A trial beginning Tuesday in San Francisco will test the San Diego County Water Authority's claim that the region's 3.1 million residents are subsidizing nearly all the rest of Southern California. Its lawsuit against the Metropolitan Water District of Southern California brings to a head a long-running dispute in the epic quest to bring water to parched terrain, and the outcome may affect the pocketbooks of 19 million people.
The San Diego County Water Authority, which supplies the city of San Diego and 23 suburban cities and agencies, claims that Los Angeles-based Metropolitan overcharges for bringing Colorado River water to the Pacific Coast on its 242-mile aqueduct. Metropolitan, a wholesaler that counts San Diego as the largest of its 26 customers, is accused of using the alleged windfall to give lower rates to cities and agencies in Los Angeles, Orange, Riverside, San Bernardino and Ventura counties.
"How can an agency treat its largest customer in this fashion?" said Dennis Cushman, assistant general manager of the San Diego County Water Authority. "It's about money. Money and power."
The lawsuit illustrates how badly relations have deteriorated between the close business partners.
Last year, the San Diego agency launched an unusual public relations offensive with a website that alters its largest supplier's official seal to read, "The Truth About Metropolitan Water District of So. Cal." The site offers internal documents from Metropolitan member agencies that were obtained under California's public records law, including references to a "Secret Society" and an "anti-San Diego coalition."
Metropolitan disputes the allegations that its rates are unfair and says it won't engage in a war of words for public support.
"They're carrying on some sort of campaign. We're just trying to defend the lawsuit," said Jeffrey Kightlinger, Metropolitan's general manager. "We're responding in court. We're not going to the media."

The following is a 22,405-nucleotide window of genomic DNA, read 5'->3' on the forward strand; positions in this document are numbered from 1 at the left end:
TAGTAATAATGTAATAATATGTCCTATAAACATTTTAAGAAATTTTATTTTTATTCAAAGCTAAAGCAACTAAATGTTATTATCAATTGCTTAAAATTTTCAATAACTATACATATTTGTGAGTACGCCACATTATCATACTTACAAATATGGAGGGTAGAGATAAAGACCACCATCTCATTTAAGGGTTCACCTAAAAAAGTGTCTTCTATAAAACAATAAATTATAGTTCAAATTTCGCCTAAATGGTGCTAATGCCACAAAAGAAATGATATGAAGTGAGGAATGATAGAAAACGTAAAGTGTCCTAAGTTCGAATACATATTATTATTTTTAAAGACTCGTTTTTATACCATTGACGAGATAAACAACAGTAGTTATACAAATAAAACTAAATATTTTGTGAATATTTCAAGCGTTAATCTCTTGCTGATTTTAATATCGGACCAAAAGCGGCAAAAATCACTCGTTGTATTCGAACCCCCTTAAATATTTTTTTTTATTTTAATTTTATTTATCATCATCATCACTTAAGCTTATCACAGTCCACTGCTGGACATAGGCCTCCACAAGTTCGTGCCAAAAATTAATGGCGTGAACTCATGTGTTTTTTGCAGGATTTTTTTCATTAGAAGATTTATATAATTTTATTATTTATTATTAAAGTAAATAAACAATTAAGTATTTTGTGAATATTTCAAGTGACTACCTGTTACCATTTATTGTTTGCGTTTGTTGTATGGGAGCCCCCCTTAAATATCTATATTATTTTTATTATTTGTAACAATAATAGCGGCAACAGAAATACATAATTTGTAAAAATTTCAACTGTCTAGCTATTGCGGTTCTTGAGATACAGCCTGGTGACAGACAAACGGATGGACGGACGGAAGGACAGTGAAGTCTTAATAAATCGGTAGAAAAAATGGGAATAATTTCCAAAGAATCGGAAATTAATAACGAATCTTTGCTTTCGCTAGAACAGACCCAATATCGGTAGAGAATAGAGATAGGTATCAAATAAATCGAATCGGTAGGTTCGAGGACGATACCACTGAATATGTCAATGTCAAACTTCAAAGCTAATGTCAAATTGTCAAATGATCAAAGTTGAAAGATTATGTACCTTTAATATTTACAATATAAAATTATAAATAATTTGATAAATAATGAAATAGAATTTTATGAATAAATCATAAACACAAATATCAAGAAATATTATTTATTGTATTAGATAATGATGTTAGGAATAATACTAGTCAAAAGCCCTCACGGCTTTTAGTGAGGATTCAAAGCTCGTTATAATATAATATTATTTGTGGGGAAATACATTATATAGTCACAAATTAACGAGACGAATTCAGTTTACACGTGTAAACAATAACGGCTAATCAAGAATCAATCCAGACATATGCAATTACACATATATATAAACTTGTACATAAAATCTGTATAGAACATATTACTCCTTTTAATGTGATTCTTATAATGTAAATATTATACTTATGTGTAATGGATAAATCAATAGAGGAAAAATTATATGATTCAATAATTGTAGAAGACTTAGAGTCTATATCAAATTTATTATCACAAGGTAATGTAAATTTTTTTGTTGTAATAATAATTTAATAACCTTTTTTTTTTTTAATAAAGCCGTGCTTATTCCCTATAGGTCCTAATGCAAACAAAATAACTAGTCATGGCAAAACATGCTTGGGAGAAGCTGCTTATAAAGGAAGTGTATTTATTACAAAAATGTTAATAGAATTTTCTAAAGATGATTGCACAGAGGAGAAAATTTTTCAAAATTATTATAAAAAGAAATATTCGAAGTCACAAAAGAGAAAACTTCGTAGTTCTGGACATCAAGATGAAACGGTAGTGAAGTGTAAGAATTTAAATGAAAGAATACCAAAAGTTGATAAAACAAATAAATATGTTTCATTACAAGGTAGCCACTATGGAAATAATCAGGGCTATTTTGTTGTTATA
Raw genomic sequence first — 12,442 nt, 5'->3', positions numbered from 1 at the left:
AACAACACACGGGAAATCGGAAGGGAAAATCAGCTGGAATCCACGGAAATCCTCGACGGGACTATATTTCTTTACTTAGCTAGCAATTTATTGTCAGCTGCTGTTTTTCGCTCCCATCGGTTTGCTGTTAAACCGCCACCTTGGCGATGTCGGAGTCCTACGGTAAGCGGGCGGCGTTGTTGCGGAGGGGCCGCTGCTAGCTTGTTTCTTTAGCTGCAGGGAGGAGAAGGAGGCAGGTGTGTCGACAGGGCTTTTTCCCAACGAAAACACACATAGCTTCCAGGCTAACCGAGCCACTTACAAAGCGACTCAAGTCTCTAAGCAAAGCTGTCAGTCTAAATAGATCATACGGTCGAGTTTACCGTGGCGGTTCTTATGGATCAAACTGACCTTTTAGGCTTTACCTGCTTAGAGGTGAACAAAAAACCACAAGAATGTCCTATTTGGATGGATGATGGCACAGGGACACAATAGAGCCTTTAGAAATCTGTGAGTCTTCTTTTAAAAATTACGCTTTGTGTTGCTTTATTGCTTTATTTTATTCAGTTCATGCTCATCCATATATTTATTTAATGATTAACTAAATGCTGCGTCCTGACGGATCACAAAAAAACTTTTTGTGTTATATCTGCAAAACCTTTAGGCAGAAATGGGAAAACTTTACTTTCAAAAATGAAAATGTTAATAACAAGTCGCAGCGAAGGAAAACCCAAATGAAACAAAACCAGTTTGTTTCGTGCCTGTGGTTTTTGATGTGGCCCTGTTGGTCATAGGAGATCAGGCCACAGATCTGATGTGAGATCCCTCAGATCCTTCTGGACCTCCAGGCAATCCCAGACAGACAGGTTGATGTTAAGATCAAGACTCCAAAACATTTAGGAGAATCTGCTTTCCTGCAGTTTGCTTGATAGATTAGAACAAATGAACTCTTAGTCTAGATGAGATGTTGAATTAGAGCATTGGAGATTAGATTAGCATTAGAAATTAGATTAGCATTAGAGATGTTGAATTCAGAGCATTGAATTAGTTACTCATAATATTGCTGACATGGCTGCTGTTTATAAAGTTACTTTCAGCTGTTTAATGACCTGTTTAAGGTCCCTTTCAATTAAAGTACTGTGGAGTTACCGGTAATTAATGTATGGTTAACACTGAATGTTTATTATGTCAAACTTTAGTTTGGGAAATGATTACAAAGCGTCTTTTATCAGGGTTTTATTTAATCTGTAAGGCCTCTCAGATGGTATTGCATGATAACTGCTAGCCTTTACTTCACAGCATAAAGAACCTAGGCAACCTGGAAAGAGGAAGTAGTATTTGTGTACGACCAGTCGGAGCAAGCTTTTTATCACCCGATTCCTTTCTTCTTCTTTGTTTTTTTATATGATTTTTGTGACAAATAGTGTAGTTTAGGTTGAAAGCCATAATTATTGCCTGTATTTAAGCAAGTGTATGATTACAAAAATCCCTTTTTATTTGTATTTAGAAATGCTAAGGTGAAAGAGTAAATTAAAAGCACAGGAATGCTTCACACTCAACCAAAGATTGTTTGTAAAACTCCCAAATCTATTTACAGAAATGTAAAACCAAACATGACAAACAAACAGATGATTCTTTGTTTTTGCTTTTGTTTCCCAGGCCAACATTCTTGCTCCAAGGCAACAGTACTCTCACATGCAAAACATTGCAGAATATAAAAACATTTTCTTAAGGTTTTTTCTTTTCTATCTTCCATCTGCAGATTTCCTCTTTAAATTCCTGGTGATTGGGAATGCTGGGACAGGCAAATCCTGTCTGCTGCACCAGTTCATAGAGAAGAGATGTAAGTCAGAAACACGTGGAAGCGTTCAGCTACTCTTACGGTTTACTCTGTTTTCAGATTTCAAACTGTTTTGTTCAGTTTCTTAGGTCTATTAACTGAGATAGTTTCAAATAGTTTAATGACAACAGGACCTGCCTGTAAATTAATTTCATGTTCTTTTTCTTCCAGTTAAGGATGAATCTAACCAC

San Diego ended its complete dependence on Metropolitan after a drought tightened the spigot in the early 1990s. It began a costly effort to diversify supplies that includes construction of the Western Hemisphere's largest desalination plant in Carlsbad and, most significantly, a 2003 agreement with California's Imperial Valley for the nation's largest farm-to-city water transfer.
Metropolitan supplied 46 percent of San Diego's water this year, down from 95 percent in 1991. By 2020, it will supply only 30 percent. There's just one catch: San Diego needs Metropolitan's aqueduct to get the water it buys from Imperial Valley.
San Diego, which has long considered building its own plumbing, recently found it would cost at least $2 billion to lay canals, pipelines and tunnels from the Colorado River. Metropolitan's 72-year-old aqueduct has plenty of room, so it would be like building a freeway next to an existing freeway that never has traffic jams.
The lawsuit, filed in June 2010, asks the judge to declare Metropolitan's rates for transporting water invalid. Each side has spent millions of dollars in attorney fees.
The San Diego agency says it is being overcharged $57 million this year—which translates to $73.60 for an average household of four—and between $1.3 billion and $2.1 billion over its 45-year agreement with the Imperial Valley.
Metropolitan has argued that the lawsuit is an effort to recover the cost of Imperial Valley's more expensive water—$887 per acre-foot billed by the Imperial Irrigation District compared to $560 billed by Metropolitan in 2012. (San Diego agency officials note that Imperial's water rights are higher on the pecking order than Metropolitan's if there is a shortage.)
Superior Court Judge Curtis Karnow won't consider Metropolitan's claim that San Diego is trying to unload the higher cost of Imperial Valley water on its neighbors, nor will he allow discussion of documents that San Diego obtained under the state public records law referring to a "Secret Society."
Several Metropolitan member agencies began meeting years ago to discuss the rate structure challenge and other issues. Two emails from one participant refer to the group as the "Secret Society," a remark that Kightlinger has said was a joke.
Karnow, a Democrat appointed by Republican Gov. Arnold Schwarzenegger, specializes in complex litigation and is known for running a tight schedule. He will limit each side to 12 hours of arguments. He is expected to issue a written ruling after the trial.